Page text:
The Picture of Dorian Gray
by Oscar Wilde
The Picture of Dorian Gray Appearances Quotes
How we cite our quotes: Citations follow this format: (Chapter.Paragraph)
[…] the wonderful beauty that had so fascinated Basil Hallward, and many others besides him, seemed never to leave him. Even those who had heard the most evil things against him -- and from time to time strange rumours about his mode of life crept through London and became the chatter of the clubs -- could not believe anything to his dishonour when they saw him. He had always the look of one who had kept himself unspotted from the world. Men who talked grossly became silent when Dorian Gray entered the room. There was something in the purity of his face that rebuked them. His mere presence seemed to recall to them the memory of the innocence that they had tarnished. They wondered how one so charming and graceful as he was could have escaped the stain of an age that was at once sordid and sensual. (11.3)
Dorian's eternally fresh, innocent, and pure appearance is more powerful than the grotesque rumors that surround him as the years pass. We see that the world, not just Dorian, also places inconceivably high value on good looks.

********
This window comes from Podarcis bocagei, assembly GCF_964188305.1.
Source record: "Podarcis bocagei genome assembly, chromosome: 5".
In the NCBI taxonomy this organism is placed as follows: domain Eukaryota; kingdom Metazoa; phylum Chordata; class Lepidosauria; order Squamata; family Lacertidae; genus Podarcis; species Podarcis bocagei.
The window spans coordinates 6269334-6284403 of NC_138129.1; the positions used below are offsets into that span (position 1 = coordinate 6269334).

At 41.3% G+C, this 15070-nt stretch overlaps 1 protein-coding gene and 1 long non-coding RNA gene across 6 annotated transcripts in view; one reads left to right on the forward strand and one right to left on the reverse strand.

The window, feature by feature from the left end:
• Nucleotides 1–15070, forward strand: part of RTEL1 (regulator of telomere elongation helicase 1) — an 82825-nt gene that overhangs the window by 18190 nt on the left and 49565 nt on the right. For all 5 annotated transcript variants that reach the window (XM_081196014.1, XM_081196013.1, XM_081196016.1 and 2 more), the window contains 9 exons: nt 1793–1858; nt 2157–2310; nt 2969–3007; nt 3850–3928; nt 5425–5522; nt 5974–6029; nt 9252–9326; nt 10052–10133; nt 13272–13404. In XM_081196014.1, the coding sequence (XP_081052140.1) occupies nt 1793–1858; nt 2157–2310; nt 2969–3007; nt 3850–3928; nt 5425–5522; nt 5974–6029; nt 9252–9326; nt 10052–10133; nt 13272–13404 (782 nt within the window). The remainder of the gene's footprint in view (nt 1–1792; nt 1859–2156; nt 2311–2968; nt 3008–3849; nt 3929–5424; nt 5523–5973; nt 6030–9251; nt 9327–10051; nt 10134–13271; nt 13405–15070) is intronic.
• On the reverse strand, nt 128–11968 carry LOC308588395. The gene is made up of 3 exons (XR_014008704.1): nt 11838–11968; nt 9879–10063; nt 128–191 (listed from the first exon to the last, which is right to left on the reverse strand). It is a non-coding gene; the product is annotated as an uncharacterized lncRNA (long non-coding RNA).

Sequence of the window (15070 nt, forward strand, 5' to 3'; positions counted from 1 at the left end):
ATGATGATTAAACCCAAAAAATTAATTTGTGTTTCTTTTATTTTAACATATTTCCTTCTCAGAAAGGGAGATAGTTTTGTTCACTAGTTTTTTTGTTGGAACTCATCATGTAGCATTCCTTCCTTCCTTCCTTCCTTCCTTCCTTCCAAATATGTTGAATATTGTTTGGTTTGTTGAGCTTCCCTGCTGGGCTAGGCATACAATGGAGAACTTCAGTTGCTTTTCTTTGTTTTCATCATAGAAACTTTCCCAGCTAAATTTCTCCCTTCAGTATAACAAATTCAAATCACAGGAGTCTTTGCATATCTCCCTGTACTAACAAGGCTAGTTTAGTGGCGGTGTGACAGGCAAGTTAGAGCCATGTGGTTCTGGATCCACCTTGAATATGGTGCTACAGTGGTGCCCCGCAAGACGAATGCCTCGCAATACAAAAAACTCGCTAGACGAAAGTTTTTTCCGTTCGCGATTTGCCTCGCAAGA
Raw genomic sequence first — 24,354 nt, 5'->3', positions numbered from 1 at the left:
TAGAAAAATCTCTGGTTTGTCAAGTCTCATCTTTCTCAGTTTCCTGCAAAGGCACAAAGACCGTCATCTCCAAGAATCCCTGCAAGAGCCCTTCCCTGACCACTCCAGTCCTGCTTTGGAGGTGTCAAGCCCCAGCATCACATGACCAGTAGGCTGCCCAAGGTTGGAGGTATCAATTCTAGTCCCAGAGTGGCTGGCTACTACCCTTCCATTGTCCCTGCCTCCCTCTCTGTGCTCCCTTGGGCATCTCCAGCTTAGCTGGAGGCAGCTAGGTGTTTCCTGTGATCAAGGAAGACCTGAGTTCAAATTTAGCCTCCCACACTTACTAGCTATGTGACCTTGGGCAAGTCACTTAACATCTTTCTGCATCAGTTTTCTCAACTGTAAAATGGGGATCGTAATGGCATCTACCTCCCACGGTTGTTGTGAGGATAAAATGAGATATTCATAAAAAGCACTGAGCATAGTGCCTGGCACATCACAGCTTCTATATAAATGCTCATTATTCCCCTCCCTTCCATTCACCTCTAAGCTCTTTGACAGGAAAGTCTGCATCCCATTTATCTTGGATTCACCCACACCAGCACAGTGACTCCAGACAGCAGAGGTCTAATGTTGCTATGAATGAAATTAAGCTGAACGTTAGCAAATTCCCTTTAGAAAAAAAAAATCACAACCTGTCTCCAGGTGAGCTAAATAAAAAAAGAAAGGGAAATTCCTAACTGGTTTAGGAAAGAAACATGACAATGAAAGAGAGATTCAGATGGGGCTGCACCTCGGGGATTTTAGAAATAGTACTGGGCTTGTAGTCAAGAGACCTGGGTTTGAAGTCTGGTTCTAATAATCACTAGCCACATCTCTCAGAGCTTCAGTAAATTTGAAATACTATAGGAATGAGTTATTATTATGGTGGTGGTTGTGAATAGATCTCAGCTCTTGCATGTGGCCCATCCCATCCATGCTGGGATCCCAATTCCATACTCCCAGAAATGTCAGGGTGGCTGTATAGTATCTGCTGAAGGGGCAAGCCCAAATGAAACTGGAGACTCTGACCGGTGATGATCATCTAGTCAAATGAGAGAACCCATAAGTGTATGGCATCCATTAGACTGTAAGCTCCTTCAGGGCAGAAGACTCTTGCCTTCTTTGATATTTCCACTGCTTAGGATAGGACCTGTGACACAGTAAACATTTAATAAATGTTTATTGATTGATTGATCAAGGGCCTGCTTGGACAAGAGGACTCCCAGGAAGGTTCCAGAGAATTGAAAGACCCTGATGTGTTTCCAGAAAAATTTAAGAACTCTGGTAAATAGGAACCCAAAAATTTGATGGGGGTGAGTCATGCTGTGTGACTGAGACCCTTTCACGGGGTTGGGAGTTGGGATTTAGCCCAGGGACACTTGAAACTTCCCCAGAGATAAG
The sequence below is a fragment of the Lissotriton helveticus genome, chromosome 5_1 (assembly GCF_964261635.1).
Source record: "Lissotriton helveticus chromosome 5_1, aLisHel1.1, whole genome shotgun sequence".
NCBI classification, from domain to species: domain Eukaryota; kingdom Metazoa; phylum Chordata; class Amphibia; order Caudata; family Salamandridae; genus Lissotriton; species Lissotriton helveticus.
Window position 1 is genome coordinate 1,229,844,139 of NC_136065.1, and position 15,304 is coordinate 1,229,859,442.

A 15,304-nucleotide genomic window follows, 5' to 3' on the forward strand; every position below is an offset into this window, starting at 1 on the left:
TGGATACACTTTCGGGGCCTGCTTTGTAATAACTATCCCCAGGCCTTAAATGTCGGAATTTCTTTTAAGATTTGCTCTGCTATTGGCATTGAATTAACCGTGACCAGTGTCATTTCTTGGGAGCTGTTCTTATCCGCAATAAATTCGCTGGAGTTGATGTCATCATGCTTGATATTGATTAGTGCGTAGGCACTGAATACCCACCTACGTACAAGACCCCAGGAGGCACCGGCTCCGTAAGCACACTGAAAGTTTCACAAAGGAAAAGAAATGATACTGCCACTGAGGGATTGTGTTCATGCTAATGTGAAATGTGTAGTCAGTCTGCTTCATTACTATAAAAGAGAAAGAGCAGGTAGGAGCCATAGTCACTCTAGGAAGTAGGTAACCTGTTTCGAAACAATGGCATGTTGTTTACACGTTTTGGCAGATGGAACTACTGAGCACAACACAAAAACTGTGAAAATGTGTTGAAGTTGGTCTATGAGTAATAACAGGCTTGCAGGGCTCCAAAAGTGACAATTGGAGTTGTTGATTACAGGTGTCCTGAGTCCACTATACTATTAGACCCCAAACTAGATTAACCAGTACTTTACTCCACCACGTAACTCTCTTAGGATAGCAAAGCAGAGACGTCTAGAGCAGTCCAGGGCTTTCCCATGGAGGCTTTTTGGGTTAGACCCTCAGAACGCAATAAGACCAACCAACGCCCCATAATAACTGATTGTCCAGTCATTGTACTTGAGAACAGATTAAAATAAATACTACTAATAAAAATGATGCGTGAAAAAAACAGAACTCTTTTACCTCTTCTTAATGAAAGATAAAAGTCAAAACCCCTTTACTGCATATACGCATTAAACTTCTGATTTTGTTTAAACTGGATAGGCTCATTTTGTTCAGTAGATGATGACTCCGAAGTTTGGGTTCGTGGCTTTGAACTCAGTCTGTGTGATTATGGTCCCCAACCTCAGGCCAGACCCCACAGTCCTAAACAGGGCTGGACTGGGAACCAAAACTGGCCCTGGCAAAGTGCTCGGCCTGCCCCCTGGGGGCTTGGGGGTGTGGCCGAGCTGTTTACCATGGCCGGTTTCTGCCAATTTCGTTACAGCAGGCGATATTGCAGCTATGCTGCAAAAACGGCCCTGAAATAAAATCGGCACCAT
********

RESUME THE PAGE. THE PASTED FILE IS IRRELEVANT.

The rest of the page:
Certainly no one looking at Dorian Gray that night could have believed that he had passed through a tragedy as horrible as any tragedy of our age. Those finely shaped fingers could never have clutched a knife for sin, nor those smiling lips have cried out on God and goodness. He himself could not help wondering at the calm of his demeanour, and for a moment felt keenly the terrible pleasure of a double life. (15.1)
Dorian loves the feeling of secret sin that he gleans from his "double life." The knowledge of his terrible crime is his guilty pleasure.
When they entered, they found hanging upon the wall a splendid portrait of their master as they had last seen him, in all the wonder of his exquisite youth and beauty. Lying on the floor was a dead man, in evening dress, with a knife in his heart. He was withered, wrinkled, and loathsome of visage. It was not till they had examined the rings that they recognized who it was. (20.18)
Finally, Dorian's mask is lifted, and his true self is revealed – justice is served.